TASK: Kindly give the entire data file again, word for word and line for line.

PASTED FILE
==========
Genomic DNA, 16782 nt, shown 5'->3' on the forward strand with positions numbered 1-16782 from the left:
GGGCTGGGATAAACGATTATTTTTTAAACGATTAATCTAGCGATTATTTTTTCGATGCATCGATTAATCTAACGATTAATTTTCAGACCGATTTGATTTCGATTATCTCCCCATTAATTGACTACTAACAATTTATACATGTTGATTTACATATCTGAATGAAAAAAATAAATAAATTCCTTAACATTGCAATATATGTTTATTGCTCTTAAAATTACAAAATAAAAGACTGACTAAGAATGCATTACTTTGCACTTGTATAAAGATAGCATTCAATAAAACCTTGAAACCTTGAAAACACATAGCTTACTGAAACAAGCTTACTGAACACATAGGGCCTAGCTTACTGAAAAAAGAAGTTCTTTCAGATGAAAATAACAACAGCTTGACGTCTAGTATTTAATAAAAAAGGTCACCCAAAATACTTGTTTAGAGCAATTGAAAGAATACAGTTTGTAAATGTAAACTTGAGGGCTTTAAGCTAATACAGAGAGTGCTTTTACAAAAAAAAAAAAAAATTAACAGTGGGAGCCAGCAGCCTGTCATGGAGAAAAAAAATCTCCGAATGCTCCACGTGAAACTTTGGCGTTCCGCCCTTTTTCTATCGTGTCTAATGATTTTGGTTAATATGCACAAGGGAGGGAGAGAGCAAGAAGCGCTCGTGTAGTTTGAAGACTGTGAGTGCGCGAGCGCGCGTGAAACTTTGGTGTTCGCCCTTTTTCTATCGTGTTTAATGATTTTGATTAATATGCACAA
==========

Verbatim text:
Genomic DNA, 16782 nt, shown 5'->3' on the forward strand with positions numbered 1-16782 from the left:
GGGCTGGGATAAACGATTATTTTTTAAACGATTAATCTAGCGATTATTTTTTCGATGCATCGATTAATCTAACGATTAATTTTCAGACCGATTTGATTTCGATTATCTCCCCATTAATTGACTACTAACAATTTATACATGTTGATTTACATATCTGAATGAAAAAAATAAATAAATTCCTTAACATTGCAATATATGTTTATTGCTCTTAAAATTACAAAATAAAAGACTGACTAAGAATGCATTACTTTGCACTTGTATAAAGATAGCATTCAATAAAACCTTGAAACCTTGAAAACACATAGCTTACTGAAACAAGCTTACTGAACACATAGGGCCTAGCTTACTGAAAAAAGAAGTTCTTTCAGATGAAAATAACAACAGCTTGACGTCTAGTATTTAATAAAAAAGGTCACCCAAAATACTTGTTTAGAGCAATTGAAAGAATACAGTTTGTAAATGTAAACTTGAGGGCTTTAAGCTAATACAGAGAGTGCTTTTACAAAAAAAAAAAAAAATTAACAGTGGGAGCCAGCAGCCTGTCATGGAGAAAAAAAATCTCCGAATGCTCCACGTGAAACTTTGGCGTTCCGCCCTTTTTCTATCGTGTCTAATGATTTTGGTTAATATGCACAAGGGAGGGAGAGAGCAAGAAGCGCTCGTGTAGTTTGAAGACTGTGAGTGCGCGAGCGCGCGTGAAACTTTGGTGTTCGCCCTTTTTCTATCGTGTTTAATGATTTTGATTAATATGCACAA